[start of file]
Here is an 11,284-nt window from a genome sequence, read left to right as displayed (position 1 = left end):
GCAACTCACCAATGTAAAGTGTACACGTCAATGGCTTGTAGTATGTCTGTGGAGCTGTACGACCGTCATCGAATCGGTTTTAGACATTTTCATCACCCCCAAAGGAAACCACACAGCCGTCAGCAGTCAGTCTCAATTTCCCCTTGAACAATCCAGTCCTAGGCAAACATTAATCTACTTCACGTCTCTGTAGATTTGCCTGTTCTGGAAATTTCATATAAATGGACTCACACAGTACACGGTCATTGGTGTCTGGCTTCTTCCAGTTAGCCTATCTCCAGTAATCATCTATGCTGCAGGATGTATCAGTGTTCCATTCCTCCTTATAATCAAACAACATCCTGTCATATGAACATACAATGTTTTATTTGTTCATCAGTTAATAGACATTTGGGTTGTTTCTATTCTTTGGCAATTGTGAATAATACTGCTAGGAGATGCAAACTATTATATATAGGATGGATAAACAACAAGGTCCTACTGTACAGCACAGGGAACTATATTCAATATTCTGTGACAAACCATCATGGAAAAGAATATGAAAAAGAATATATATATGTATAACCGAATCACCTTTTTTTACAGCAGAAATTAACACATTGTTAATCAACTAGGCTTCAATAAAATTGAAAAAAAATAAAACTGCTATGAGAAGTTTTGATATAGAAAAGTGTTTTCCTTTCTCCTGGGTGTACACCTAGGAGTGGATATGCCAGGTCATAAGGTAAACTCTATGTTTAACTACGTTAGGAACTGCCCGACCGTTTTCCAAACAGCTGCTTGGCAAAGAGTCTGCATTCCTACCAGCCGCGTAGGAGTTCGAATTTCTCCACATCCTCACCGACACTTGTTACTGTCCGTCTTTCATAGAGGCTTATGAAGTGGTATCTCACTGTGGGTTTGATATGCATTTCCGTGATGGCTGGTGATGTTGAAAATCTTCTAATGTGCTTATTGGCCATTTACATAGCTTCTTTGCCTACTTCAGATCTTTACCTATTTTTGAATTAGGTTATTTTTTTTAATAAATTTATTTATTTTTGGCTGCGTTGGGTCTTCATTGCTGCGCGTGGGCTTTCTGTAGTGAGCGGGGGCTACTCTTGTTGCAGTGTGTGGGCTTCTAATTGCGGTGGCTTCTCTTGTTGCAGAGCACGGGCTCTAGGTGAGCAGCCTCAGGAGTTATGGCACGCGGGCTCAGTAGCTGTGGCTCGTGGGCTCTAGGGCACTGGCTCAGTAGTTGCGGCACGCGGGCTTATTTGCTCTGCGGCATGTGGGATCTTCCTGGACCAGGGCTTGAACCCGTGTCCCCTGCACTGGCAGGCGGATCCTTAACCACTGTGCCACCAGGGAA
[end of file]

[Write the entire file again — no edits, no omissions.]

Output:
Here is an 11,284-nt window from a genome sequence, read left to right as displayed (position 1 = left end):
GCAACTCACCAATGTAAAGTGTACACGTCAATGGCTTGTAGTATGTCTGTGGAGCTGTACGACCGTCATCGAATCGGTTTTAGACATTTTCATCACCCCCAAAGGAAACCACACAGCCGTCAGCAGTCAGTCTCAATTTCCCCTTGAACAATCCAGTCCTAGGCAAACATTAATCTACTTCACGTCTCTGTAGATTTGCCTGTTCTGGAAATTTCATATAAATGGACTCACACAGTACACGGTCATTGGTGTCTGGCTTCTTCCAGTTAGCCTATCTCCAGTAATCATCTATGCTGCAGGATGTATCAGTGTTCCATTCCTCCTTATAATCAAACAACATCCTGTCATATGAACATACAATGTTTTATTTGTTCATCAGTTAATAGACATTTGGGTTGTTTCTATTCTTTGGCAATTGTGAATAATACTGCTAGGAGATGCAAACTATTATATATAGGATGGATAAACAACAAGGTCCTACTGTACAGCACAGGGAACTATATTCAATATTCTGTGACAAACCATCATGGAAAAGAATATGAAAAAGAATATATATATGTATAACCGAATCACCTTTTTTTACAGCAGAAATTAACACATTGTTAATCAACTAGGCTTCAATAAAATTGAAAAAAAATAAAACTGCTATGAGAAGTTTTGATATAGAAAAGTGTTTTCCTTTCTCCTGGGTGTACACCTAGGAGTGGATATGCCAGGTCATAAGGTAAACTCTATGTTTAACTACGTTAGGAACTGCCCGACCGTTTTCCAAACAGCTGCTTGGCAAAGAGTCTGCATTCCTACCAGCCGCGTAGGAGTTCGAATTTCTCCACATCCTCACCGACACTTGTTACTGTCCGTCTTTCATAGAGGCTTATGAAGTGGTATCTCACTGTGGGTTTGATATGCATTTCCGTGATGGCTGGTGATGTTGAAAATCTTCTAATGTGCTTATTGGCCATTTACATAGCTTCTTTGCCTACTTCAGATCTTTACCTATTTTTGAATTAGGTTATTTTTTTTAATAAATTTATTTATTTTTGGCTGCGTTGGGTCTTCATTGCTGCGCGTGGGCTTTCTGTAGTGAGCGGGGGCTACTCTTGTTGCAGTGTGTGGGCTTCTAATTGCGGTGGCTTCTCTTGTTGCAGAGCACGGGCTCTAGGTGAGCAGCCTCAGGAGTTATGGCACGCGGGCTCAGTAGCTGTGGCTCGTGGGCTCTAGGGCACTGGCTCAGTAGTTGCGGCACGCGGGCTTATTTGCTCTGCGGCATGTGGGATCTTCCTGGACCAGGGCTTGAACCCGTGTCCCCTGCACTGGCAGGCGGATCCTTAACCACTGTGCCACCAGGGAA